Drugs traumatize children. The drug known as, Crank or meth has become an epidemic in the Western United States. Drugs are not victimless crimes. Drugs affect the addicts’ grandparents, parents, children, siblings, law enforcement officers, court workers, and average citizens like you and me.
Many experts describe meth addicts as aggressive, belligerent, mean, anxious, fearful and paranoid. These extreme feelings persist for weeks, exacerbated by fatigue. Because of the effects of meth many users do not eat or sleep for weeks. These are troubled people, not caring for themselves or those around them.
Most of the women have been sexually molested and are “shattered at a level we know very little about,” says Lindy Haunschild, coordinator of the Parent-Child Assistance Program in Spokane. She goes on to say “Children born to these mothers also are likely to be sexually abused. They don’t have stable, loving, nurturing parents to keep them safe?” The children are often removed by the state and placed in foster care because of their living conditions.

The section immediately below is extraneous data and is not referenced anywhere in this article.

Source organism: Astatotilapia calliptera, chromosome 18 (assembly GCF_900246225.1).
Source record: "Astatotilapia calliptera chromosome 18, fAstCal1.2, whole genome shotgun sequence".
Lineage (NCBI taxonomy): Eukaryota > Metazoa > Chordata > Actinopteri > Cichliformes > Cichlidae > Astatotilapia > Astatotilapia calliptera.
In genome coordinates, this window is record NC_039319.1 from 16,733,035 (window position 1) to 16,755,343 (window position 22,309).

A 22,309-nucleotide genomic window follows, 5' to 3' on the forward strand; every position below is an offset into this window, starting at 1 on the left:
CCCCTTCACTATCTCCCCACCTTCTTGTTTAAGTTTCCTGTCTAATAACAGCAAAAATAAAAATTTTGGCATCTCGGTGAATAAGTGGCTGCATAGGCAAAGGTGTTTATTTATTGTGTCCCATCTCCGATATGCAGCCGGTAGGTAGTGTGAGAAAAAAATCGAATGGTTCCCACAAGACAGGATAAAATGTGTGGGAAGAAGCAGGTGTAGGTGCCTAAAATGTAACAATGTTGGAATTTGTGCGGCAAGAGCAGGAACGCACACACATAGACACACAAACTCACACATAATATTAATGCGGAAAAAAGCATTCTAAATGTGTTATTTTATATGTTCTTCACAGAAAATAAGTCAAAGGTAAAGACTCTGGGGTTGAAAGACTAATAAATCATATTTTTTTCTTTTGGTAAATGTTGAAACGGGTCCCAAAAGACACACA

Drug lab decontamination supervisor Bob Webb of MGEC Environmental Solutions has called meth an “Environmental Nightmare.” The process used to make the drug is dangerous, toxic and leaves residue that must be removed by a Hazardous Materials Team. The toxic fumes permeate the carpet, drapes, furniture, ceiling, cabinets, flooring and drywall. The chemicals used to make meth include drain cleaner, gasoline, liquid
Ammonia fertilizer, Red Devil lye, red phosphorous, toluene, sulfuric acid, hydrochloric acid and xylene to extract meth from diet tablets and over-the-counter cold remedies. The long-term health effects to those exposed peripherally are still unknown.